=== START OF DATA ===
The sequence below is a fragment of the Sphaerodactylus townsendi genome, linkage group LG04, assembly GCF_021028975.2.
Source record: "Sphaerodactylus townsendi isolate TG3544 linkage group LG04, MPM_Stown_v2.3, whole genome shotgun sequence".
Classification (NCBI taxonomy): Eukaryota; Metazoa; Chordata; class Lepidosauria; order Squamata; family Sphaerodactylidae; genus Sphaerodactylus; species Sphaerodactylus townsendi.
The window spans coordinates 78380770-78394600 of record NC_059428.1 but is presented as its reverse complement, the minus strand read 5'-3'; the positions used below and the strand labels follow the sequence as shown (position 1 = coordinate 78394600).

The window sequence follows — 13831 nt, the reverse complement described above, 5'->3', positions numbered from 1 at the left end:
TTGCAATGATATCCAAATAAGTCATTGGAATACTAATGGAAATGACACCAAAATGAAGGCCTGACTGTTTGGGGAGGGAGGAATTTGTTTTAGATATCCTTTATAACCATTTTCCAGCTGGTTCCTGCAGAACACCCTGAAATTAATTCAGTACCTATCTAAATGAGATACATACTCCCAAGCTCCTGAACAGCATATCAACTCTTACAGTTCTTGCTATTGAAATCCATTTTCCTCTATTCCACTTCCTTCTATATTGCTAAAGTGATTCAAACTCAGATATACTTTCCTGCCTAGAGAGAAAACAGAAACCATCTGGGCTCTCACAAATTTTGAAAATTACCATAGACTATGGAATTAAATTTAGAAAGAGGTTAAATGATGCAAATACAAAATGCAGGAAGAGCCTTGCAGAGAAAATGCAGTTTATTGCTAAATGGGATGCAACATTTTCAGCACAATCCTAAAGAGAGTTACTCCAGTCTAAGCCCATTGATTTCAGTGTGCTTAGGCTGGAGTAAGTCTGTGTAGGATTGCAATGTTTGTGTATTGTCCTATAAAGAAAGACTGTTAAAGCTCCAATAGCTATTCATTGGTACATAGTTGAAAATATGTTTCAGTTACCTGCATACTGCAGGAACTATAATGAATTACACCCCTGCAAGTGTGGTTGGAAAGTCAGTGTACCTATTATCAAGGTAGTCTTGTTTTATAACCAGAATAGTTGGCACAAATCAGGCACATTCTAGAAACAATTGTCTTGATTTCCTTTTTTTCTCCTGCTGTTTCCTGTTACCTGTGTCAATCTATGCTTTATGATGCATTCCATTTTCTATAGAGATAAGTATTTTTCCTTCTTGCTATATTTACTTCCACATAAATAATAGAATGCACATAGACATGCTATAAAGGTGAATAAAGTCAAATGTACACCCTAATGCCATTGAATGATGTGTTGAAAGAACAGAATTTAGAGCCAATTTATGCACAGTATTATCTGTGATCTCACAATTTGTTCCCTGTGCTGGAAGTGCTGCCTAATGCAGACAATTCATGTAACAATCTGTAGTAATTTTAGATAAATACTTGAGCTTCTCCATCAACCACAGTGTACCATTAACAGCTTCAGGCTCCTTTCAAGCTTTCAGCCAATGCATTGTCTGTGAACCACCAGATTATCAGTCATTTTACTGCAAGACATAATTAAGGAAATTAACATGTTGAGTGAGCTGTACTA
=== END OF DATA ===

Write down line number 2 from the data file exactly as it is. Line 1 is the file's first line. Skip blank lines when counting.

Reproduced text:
Source record: "Sphaerodactylus townsendi isolate TG3544 linkage group LG04, MPM_Stown_v2.3, whole genome shotgun sequence".